During the first half of Sunday’s Philadelphia Eagles-Carolina Panthers game, Jimmy Kempski, a reporter who covers the Eagles, tweeted a cartoon he created on Microsoft Paint. It depicted Panthers safety Eric Reid with cornrows, bulging eyes and large red lips.

Kempski sent the image, paired with a photo of Reid, to his 65,000 followers with the caption, “Eric Reid after his several missed tackles so far.”

Sitting in the same Philadelphia press box was Master Tesfatsion, a 27-year-old senior writer for Bleacher Report. Tesfatsion saw the cartoon, and by the third quarter, he had retweeted the picture along with the phrase, “This is Jim Crow Imagery in 2018. This is disgusting.”

After the game, Tesfatsion showed Reid the image inside the Carolina locker room while a colleague filmed the exchange. “I expect nothing less from a racist,” Reid said. Tesfatsion tweeted that video, too.

“The connotations about black people being crazy, scary — whatever — that’s what this was,” Tesfatsion said this week. “I was working on a story about Eric Reid. I thought he should see it.”

Kempski, 41, covers the Eagles for the Philadelphia Voice. He used to work in sales before he started a blog several years ago, and it was his irreverence and social media following that landed him a full-time journalism gig. He regularly draws caricatures of players as part of his coverage — quarterback Mike Glennon with a long giraffe-like neck, for example, or former Eagles quarterback Sam Bradford with long sleeves going down to the floor.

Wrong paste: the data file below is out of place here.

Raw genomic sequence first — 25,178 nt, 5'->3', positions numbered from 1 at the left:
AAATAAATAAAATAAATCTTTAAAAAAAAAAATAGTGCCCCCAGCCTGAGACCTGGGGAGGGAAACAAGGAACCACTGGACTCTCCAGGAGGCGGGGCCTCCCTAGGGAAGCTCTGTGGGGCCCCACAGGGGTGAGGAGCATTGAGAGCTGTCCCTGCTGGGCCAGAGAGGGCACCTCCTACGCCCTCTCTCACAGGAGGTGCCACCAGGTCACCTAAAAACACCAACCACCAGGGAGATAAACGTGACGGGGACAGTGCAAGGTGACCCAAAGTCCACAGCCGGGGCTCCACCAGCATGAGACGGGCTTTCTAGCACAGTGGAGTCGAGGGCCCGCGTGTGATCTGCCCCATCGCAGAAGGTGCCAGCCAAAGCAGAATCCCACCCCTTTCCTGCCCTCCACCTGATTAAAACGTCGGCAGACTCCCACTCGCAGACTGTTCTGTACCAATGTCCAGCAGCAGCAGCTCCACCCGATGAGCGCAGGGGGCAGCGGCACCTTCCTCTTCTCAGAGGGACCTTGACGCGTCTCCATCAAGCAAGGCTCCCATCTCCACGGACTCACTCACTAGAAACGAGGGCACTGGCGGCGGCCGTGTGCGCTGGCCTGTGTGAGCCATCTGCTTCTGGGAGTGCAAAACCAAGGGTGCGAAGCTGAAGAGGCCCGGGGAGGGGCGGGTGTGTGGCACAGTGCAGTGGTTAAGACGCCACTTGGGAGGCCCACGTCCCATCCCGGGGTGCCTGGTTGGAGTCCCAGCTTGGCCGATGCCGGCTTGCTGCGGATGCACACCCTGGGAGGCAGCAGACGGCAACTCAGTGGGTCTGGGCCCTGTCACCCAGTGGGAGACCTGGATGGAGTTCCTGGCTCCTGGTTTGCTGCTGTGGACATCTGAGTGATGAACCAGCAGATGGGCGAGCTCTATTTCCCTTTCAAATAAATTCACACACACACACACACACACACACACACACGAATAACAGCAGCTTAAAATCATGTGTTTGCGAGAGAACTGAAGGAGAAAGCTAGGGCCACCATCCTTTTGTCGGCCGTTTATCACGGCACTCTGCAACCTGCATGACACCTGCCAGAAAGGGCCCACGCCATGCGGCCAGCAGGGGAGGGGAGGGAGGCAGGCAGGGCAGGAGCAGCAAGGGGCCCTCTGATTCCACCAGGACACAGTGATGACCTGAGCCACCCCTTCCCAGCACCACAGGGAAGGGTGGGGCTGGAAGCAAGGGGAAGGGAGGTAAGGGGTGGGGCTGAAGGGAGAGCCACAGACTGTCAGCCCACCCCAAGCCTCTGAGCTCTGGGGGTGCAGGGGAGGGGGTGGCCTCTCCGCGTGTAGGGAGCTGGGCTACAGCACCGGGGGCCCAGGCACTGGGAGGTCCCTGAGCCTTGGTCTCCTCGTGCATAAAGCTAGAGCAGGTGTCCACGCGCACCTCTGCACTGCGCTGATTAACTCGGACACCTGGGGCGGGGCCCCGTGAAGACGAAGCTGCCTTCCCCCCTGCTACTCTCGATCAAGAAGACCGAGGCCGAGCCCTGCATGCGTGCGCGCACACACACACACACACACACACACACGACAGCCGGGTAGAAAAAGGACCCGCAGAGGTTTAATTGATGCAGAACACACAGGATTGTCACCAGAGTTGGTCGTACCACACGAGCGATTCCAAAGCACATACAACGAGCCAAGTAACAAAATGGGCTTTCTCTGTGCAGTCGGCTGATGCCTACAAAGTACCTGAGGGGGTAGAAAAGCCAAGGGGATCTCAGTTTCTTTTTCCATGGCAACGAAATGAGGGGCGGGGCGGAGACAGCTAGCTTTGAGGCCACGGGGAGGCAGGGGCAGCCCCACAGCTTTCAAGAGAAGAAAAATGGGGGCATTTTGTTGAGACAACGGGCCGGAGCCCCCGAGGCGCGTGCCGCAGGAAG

His original tweet featured his drawing next to a photograph of Reid taken during a pregame altercation with Eagles defensive back Malcolm Jenkins. The two men have been leaders in the NFL’s protest movement against police brutality and racial injustice that was started by Colin Kaepernick. Kempski said this week that he was intending to poke fun at Reid’s pregame anger and, “I thought it would be funny to accentuate that if he had a bad play.”

Kempski pulled up a photo of Reid’s face and “tried to draw an angry-looking mouth instead of big red lips,” he said in an interview. “He didn’t have the dreads in his picture, and [I] drew them in there. And the eyes were already big.”

“Take those three things — take the mouth, eyes, and he’s part of the publicized fight for racial equality, and it was the perfect storm of unintentional racism,” Kempski said. “I should have recognized it when it was a racist caricature. It’s unacceptable.”

He eventually deleted the Reid tweet and issued an apology.

Tesfatsion wasn’t looking for an apology when Kempski attempted to talk to him in the press box. The son of Eritrean immigrants, Tesfatsion has covered the NFL for the past five-plus seasons, first the Vikings for the Star Tribune in Minnesota and then the Redskins at The Washington Post. He moved this year to Bleacher Report, where part of his beat is the identity of black athletes.

Kempski also drew his cartoon on a particularly fraught day. After the game, Reid called Jenkins a neocolonialist and a sellout for partnering with the NFL on a deal that will raise some $90 million for social justice causes. Jenkins is not protesting during the national anthem this season, while Reid continues to do so. Reid and Jenkins have split along fissures familiar to many protest movements, both within the black community and beyond. How much do you work within the system for change, and how much do you push from outside? Those tensions boiled over Sunday.